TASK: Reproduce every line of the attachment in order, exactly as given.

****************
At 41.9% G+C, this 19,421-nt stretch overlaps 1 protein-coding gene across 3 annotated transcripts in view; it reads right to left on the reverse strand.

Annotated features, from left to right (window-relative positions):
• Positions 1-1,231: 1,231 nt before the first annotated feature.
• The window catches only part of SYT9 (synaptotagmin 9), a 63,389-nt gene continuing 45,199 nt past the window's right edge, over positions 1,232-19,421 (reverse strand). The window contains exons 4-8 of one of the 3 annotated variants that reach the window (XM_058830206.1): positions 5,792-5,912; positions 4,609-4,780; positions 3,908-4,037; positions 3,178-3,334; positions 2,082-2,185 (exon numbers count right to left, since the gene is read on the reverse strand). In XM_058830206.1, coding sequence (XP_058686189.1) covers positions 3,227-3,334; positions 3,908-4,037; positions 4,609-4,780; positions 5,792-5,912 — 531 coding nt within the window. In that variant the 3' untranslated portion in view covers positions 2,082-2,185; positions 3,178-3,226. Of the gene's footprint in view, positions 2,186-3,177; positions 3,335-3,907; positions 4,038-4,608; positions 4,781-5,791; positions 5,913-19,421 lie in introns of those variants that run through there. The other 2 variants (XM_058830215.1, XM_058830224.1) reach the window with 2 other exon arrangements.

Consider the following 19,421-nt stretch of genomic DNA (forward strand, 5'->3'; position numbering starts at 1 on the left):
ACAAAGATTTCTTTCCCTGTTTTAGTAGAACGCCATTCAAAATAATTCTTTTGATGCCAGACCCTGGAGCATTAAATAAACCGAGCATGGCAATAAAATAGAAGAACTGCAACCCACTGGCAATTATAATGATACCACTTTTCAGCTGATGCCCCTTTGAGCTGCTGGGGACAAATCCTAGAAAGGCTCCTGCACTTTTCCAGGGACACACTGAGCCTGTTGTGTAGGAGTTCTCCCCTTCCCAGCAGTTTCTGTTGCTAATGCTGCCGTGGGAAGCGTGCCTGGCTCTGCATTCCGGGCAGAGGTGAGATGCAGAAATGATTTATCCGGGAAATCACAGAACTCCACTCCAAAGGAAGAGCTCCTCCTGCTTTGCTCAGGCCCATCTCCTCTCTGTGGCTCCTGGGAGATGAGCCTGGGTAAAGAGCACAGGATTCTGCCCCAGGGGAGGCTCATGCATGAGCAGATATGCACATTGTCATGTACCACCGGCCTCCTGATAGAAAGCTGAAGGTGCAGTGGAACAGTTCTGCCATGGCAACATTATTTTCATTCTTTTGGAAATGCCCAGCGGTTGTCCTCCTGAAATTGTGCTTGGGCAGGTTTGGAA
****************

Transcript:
At 41.9% G+C, this 19,421-nt stretch overlaps 1 protein-coding gene across 3 annotated transcripts in view; it reads right to left on the reverse strand.

Annotated features, from left to right (window-relative positions):
• Positions 1-1,231: 1,231 nt before the first annotated feature.
• The window catches only part of SYT9 (synaptotagmin 9), a 63,389-nt gene continuing 45,199 nt past the window's right edge, over positions 1,232-19,421 (reverse strand). The window contains exons 4-8 of one of the 3 annotated variants that reach the window (XM_058830206.1): positions 5,792-5,912; positions 4,609-4,780; positions 3,908-4,037; positions 3,178-3,334; positions 2,082-2,185 (exon numbers count right to left, since the gene is read on the reverse strand). In XM_058830206.1, coding sequence (XP_058686189.1) covers positions 3,227-3,334; positions 3,908-4,037; positions 4,609-4,780; positions 5,792-5,912 — 531 coding nt within the window. In that variant the 3' untranslated portion in view covers positions 2,082-2,185; positions 3,178-3,226. Of the gene's footprint in view, positions 2,186-3,177; positions 3,335-3,907; positions 4,038-4,608; positions 4,781-5,791; positions 5,913-19,421 lie in introns of those variants that run through there. The other 2 variants (XM_058830215.1, XM_058830224.1) reach the window with 2 other exon arrangements.

Consider the following 19,421-nt stretch of genomic DNA (forward strand, 5'->3'; position numbering starts at 1 on the left):
ACAAAGATTTCTTTCCCTGTTTTAGTAGAACGCCATTCAAAATAATTCTTTTGATGCCAGACCCTGGAGCATTAAATAAACCGAGCATGGCAATAAAATAGAAGAACTGCAACCCACTGGCAATTATAATGATACCACTTTTCAGCTGATGCCCCTTTGAGCTGCTGGGGACAAATCCTAGAAAGGCTCCTGCACTTTTCCAGGGACACACTGAGCCTGTTGTGTAGGAGTTCTCCCCTTCCCAGCAGTTTCTGTTGCTAATGCTGCCGTGGGAAGCGTGCCTGGCTCTGCATTCCGGGCAGAGGTGAGATGCAGAAATGATTTATCCGGGAAATCACAGAACTCCACTCCAAAGGAAGAGCTCCTCCTGCTTTGCTCAGGCCCATCTCCTCTCTGTGGCTCCTGGGAGATGAGCCTGGGTAAAGAGCACAGGATTCTGCCCCAGGGGAGGCTCATGCATGAGCAGATATGCACATTGTCATGTACCACCGGCCTCCTGATAGAAAGCTGAAGGTGCAGTGGAACAGTTCTGCCATGGCAACATTATTTTCATTCTTTTGGAAATGCCCAGCGGTTGTCCTCCTGAAATTGTGCTTGGGCAGGTTTGGAA